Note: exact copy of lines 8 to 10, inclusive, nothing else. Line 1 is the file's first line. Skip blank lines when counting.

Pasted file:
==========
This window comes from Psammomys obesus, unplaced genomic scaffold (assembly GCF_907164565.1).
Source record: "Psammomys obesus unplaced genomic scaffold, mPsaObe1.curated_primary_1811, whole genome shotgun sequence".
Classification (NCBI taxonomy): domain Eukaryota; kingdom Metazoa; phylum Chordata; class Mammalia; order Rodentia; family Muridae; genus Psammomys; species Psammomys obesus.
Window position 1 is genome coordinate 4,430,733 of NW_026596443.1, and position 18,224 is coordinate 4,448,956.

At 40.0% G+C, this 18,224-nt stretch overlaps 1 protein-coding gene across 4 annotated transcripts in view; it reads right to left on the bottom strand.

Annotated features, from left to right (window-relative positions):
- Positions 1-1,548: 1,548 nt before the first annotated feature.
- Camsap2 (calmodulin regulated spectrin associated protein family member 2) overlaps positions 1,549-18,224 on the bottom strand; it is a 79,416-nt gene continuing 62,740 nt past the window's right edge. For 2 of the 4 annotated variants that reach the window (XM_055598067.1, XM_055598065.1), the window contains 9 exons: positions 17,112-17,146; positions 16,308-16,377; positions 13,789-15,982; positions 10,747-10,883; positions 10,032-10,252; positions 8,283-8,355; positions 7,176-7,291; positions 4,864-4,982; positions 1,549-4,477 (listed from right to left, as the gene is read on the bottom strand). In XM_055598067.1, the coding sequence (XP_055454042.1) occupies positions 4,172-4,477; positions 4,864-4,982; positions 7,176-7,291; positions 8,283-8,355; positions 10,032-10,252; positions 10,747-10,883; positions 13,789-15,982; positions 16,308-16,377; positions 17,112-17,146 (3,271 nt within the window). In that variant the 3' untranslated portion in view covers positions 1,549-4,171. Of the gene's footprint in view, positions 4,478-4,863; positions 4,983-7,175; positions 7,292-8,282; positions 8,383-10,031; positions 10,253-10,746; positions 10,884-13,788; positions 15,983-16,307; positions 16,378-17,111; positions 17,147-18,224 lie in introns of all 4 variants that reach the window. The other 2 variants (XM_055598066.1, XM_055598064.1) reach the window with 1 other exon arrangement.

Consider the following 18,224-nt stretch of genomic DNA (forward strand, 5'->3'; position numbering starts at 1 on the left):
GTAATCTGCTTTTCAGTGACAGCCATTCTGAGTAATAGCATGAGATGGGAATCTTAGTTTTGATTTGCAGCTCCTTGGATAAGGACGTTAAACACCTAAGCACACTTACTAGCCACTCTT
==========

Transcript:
- Camsap2 (calmodulin regulated spectrin associated protein family member 2) overlaps positions 1,549-18,224 on the bottom strand; it is a 79,416-nt gene continuing 62,740 nt past the window's right edge. For 2 of the 4 annotated variants that reach the window (XM_055598067.1, XM_055598065.1), the window contains 9 exons: positions 17,112-17,146; positions 16,308-16,377; positions 13,789-15,982; positions 10,747-10,883; positions 10,032-10,252; positions 8,283-8,355; positions 7,176-7,291; positions 4,864-4,982; positions 1,549-4,477 (listed from right to left, as the gene is read on the bottom strand). In XM_055598067.1, the coding sequence (XP_055454042.1) occupies positions 4,172-4,477; positions 4,864-4,982; positions 7,176-7,291; positions 8,283-8,355; positions 10,032-10,252; positions 10,747-10,883; positions 13,789-15,982; positions 16,308-16,377; positions 17,112-17,146 (3,271 nt within the window). In that variant the 3' untranslated portion in view covers positions 1,549-4,171. Of the gene's footprint in view, positions 4,478-4,863; positions 4,983-7,175; positions 7,292-8,282; positions 8,383-10,031; positions 10,253-10,746; positions 10,884-13,788; positions 15,983-16,307; positions 16,378-17,111; positions 17,147-18,224 lie in introns of all 4 variants that reach the window. The other 2 variants (XM_055598066.1, XM_055598064.1) reach the window with 1 other exon arrangement.

Consider the following 18,224-nt stretch of genomic DNA (forward strand, 5'->3'; position numbering starts at 1 on the left):
GTAATCTGCTTTTCAGTGACAGCCATTCTGAGTAATAGCATGAGATGGGAATCTTAGTTTTGATTTGCAGCTCCTTGGATAAGGACGTTAAACACCTAAGCACACTTACTAGCCACTCTT